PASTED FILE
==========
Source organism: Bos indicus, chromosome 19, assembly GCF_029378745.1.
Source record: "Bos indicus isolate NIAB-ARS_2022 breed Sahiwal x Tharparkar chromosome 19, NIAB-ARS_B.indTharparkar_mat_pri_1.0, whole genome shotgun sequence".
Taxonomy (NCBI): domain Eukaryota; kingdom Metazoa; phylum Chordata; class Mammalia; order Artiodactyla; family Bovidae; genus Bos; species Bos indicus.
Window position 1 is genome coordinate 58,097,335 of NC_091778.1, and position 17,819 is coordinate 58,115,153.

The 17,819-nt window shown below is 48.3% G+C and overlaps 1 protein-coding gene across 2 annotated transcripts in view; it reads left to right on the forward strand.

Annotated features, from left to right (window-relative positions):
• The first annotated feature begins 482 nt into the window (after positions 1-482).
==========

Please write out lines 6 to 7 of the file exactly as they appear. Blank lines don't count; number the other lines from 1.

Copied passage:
Annotated features, from left to right (window-relative positions):
• The first annotated feature begins 482 nt into the window (after positions 1-482).